TED Conversations

This conversation is closed. Start a new conversation
or join one »

What's more beneficial: Revolution or Evolution?

All of us had seen the so called Egyptian revolution on our TV channels, whom Karl Marx would, without wasting a fraction of second, recall as ideological state apparatuses trying to perpetuate the ruling class's point of view. But how many of us actually had thought over the need for revolution? Revolution, Revolution and Revolution is always talked about but the reason, the real one, is never debated. The Egyptian revolution geared by social media hypes ended up not different than a social media debate which pretty much clarifies the wrongly perpetuated need for a revolution. Turn the page, and think over evolution. Isn't evolution what we need? Is this the age of revolution or evolution? It's not 1789, it's modernly-trimmed society of 2013. do they need revolution? will they accept revolution? With media at hands, as Marx calls it, won't the ruling class turn the revolution toward its hidden goals?


Showing single comment thread. View the full conversation.

  • Sep 25 2013: In fact there is a difference between evolution and revolution. Revolution is a change that is both dramatic and fast, if the change is not dramatic or if takes time then it is not a revolution, in order to make a revolution you need lots of resources available at a single moment, those resources might be economic, human or both, so you cannot make a revolution with a few bucks just as you cannot do it either with a bunch or angry guys, thus if you want a revolution you need a lot of money and/or a lot of people otherwise you are doomed to fail. On the other hand evolution is change that is both small and slow, this means you can fuel an evolution process with small amount of resources.

    A revolution is a blast of energy while evolution is a small but steady flow of energy. In the end the amount of required energy to achieve the desired goal is the same in both processes, however the revolutionary process requires all the energy available simultaneously and immediately, while the evolutionary process only needs a small but continuous supply of energy.

    So to respond to you question, what is more beneficial, it depends on the resources you have.
    • Sep 25 2013: Evolution does not have to be gradual. Gradualism is only one type of evolution. There is also punctuated equilibrium, in which changes tend to be highly concentrated in time, separated by much longer periods with little to no change. The idea that evolution must be gradual has long been abandoned by evolutionary scientists. In general, it is now believed that gradualism and punctuated equilibrium can both be involved in evolution. Sometimes it's slow, sometimes it's fast.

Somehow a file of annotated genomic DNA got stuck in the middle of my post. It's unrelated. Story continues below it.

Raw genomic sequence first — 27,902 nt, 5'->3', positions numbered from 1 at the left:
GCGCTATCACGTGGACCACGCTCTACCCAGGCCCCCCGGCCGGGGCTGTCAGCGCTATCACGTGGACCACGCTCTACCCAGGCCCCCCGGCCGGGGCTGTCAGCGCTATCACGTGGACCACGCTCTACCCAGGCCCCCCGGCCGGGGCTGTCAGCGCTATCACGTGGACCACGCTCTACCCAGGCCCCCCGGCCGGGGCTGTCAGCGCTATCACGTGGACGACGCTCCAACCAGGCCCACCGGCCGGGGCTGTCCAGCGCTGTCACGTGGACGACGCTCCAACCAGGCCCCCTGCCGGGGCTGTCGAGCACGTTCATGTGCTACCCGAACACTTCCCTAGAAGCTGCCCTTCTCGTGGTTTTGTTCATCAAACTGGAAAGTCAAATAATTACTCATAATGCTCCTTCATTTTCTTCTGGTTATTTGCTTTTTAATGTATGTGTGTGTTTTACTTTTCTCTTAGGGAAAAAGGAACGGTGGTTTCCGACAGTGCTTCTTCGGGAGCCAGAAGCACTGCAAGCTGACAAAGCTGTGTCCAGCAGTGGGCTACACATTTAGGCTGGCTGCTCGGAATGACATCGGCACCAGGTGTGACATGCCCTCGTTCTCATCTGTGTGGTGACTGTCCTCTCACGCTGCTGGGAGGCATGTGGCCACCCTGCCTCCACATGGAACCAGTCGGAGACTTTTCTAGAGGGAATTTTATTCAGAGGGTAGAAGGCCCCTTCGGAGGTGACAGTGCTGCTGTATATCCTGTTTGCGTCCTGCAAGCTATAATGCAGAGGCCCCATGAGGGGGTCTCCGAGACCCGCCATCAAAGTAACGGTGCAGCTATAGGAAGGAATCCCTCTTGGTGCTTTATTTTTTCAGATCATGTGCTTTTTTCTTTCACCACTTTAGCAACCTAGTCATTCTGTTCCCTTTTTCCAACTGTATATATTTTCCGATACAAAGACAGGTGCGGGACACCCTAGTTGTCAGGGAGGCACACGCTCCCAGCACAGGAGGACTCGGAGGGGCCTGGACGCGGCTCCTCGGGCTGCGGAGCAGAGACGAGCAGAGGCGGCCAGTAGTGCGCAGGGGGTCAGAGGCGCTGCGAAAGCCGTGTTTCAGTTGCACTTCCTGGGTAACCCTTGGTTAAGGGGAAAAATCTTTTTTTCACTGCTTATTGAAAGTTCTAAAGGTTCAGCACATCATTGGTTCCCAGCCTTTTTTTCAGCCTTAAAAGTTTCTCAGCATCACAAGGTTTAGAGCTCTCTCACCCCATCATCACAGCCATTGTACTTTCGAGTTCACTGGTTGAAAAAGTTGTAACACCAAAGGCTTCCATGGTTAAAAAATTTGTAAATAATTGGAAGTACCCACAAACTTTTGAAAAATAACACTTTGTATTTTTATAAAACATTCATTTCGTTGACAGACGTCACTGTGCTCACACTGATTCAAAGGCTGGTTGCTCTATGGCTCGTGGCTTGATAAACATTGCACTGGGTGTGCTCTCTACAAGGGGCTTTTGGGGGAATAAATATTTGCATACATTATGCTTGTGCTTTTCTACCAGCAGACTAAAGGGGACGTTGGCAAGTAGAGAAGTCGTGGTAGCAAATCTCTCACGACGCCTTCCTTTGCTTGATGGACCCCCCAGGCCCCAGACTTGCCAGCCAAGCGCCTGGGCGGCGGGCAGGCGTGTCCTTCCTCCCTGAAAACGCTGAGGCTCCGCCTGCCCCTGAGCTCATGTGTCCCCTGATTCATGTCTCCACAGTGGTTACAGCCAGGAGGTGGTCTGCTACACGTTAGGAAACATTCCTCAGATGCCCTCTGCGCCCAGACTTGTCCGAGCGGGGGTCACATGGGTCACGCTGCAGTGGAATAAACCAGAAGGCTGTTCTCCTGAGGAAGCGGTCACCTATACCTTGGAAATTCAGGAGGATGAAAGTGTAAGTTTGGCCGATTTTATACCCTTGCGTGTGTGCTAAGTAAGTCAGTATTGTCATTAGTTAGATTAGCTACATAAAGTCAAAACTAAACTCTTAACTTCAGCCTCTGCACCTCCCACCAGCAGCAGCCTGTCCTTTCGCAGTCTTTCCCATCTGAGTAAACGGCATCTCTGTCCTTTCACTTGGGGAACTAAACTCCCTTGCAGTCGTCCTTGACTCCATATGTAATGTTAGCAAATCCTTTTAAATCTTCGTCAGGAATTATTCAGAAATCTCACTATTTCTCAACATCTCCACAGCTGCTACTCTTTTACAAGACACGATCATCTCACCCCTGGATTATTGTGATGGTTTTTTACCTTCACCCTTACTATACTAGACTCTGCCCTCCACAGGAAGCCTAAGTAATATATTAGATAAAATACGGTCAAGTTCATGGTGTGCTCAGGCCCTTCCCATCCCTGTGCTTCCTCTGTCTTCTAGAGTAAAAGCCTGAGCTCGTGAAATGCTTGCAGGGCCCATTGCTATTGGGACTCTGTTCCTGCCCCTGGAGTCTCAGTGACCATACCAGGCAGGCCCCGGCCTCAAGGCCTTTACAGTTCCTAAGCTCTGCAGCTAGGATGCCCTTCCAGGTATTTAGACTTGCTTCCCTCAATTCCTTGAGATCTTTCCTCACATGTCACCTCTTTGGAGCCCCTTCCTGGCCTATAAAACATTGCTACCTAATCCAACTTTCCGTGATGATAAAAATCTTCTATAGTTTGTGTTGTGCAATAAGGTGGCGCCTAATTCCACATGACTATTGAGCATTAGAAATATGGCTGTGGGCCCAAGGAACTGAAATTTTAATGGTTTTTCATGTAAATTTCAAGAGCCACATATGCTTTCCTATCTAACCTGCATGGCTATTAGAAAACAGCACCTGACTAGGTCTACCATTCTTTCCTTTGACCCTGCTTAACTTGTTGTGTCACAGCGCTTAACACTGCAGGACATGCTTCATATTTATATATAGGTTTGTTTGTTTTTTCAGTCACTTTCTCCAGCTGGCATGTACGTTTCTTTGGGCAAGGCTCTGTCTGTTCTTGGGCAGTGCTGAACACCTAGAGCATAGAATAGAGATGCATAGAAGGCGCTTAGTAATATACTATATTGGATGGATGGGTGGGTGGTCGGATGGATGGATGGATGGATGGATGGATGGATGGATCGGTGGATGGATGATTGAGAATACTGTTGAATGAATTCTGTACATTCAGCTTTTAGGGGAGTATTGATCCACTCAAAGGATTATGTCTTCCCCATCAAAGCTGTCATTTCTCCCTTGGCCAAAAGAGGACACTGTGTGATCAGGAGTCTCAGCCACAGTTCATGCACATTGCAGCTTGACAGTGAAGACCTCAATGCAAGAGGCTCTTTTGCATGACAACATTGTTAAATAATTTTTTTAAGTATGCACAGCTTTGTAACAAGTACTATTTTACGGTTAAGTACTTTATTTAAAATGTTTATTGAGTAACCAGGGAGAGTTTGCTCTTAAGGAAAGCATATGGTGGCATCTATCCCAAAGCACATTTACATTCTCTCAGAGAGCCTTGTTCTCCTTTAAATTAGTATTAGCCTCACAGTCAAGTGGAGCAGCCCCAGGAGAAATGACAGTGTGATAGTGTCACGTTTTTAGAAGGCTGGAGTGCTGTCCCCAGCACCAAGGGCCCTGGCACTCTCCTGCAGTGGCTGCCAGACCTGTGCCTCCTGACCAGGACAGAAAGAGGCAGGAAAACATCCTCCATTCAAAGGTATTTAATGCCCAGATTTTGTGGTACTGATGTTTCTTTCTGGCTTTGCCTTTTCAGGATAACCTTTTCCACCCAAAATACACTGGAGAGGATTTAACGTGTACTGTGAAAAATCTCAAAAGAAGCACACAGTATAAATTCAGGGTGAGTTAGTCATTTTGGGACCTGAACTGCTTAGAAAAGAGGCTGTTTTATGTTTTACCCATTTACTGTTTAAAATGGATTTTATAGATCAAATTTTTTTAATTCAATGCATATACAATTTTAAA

• Sep 26 2013: What I am presenting here are the two extremes, the black and the white, however I am sure there is an infinite number of shades and possibility in between, in the mid point there should be something that may not be classified neither as evolution nor as a revolution because it will be both.
        • Sep 27 2013: Except that evolution is revolution and revolution is evolution. The only difference is where you arbitrarily draw the line. Thus, no need for two terms. Just add "fast" or "slow" to one.
    • thumb
      Sep 26 2013: I can't get the accounting part of your evolution and revolution stuff. Read about French Revolution, people didn't had tons of dollar in their bags to bring a revolution.
      • Sep 26 2013: You won't understand a thing if you don't read carefully. Please read carefully before replying, I did say "those resources might be economic, HUMAN or both" but you apparently did not read that part. If you do read something about the french revolution, you will realize that they didn't have tons of money but they did have tons and tons of human resources, actually the whole french people. I never said the only thing needed for a revolution was money as you wrongly imply.
      • Sep 27 2013: The French Revolution was actually led by fairly wealthy people. It was not any sort of spontaneous uprising of the poor. Instead, it was a battle between a middle class that had wealth but little to no political authority vs. a monarchy and noble allies that had political authority but dwindling wealth. To complicate matters, there were members of the nobility who thought it sensible that the "men of means" should be admitted into equal status in government with the old nobility, and they sided with the revolution. The old fairy tale about an "uprising of the poor" came after the French Revolution had already finished.

Showing single comment thread. View the full conversation.